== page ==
Shifting Baselines in Coral Conservation
Reef-building corals are increasingly exposed to warming ocean temperatures. Their immediate response to this rise in temperature is to expel their symbiotic algae and turn white, or bleach. It is mainly for these reasons that corals have been perceived by scientists as both a sign and a measure of the imminent catastrophe facing life in the oceans and, subsequently, on earth. To measure coral decline across space and time, coral scientists have come up with maps, indexes, and color-coded representations. Yet they soon realized that what they regard as today’s healthy reef is, in fact, yesterday’s depleted reef. This problem, referred to as the shifting baselines syndrome, renders most comparisons across time difficult and frustrates the ability to predict the future. The problem is exacerbated in the context of oceans, and further yet in the context of coral reefs, because of the lack of reliable historical records. In fact, many of the coral scientists I have interviewed perceive shifting baselines as one of the key challenges facing coral conservation scientists and managers in their attempts to accurately calculate coral decline—a project that is typically deemed necessary for effective management policies and restoration practices. My article will critically explore the application of, and the assumptions behind, the shifting baselines concept in the context of reef coral science. Specifically, I will draw on interviews with coral scientists to describe the practices and devices embedded in the creation of baselines for corals and, finally, I will explore how certain scientists are challenging the conceptions of nature and time that underlie their operations.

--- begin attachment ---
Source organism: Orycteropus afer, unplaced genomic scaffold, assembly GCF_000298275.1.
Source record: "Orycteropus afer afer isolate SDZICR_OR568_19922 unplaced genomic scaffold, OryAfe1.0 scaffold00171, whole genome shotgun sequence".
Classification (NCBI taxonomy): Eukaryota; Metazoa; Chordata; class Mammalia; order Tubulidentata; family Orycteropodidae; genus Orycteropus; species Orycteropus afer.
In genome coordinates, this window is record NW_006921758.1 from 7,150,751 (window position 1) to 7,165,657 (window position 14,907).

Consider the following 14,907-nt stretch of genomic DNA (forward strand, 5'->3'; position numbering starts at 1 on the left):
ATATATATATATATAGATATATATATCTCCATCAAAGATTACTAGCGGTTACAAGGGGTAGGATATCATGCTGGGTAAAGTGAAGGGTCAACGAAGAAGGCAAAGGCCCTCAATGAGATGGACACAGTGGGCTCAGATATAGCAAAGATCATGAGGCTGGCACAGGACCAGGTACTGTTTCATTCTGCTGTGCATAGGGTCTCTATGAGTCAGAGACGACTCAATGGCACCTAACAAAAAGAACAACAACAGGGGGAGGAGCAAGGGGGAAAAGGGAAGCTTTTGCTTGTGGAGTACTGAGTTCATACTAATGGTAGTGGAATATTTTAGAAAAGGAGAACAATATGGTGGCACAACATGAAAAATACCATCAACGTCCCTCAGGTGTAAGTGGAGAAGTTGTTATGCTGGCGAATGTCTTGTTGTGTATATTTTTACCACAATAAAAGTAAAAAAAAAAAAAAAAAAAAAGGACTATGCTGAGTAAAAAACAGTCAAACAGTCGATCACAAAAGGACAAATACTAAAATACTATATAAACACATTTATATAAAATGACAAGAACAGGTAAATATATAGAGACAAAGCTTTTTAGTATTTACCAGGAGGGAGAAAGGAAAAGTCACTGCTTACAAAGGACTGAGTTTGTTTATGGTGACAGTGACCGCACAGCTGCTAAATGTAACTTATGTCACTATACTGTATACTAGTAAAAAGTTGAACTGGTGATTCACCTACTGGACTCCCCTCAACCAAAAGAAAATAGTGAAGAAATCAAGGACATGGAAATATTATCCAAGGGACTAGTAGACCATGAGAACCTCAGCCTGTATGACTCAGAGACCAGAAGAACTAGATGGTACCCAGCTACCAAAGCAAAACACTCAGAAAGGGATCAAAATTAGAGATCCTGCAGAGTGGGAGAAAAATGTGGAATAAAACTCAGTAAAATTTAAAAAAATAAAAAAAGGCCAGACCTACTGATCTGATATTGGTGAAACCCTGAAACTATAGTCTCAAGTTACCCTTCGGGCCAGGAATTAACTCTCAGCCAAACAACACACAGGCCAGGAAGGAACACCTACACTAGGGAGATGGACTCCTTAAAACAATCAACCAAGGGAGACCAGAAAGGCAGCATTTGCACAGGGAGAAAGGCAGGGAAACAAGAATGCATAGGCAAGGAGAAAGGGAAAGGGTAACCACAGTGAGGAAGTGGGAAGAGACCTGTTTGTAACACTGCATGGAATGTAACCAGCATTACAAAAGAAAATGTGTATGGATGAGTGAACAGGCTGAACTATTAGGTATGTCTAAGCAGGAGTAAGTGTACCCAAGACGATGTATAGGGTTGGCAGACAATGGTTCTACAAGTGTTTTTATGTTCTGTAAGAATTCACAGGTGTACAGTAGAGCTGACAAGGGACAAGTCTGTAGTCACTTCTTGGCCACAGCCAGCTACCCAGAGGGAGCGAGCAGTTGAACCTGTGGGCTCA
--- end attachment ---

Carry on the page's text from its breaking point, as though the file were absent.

Environment and Planning E: Nature and Space
Shifting Baselines in Coral Conservation,
Env't & Plan. E
Available at: https://digitalcommons.law.buffalo.edu/journal_articles/964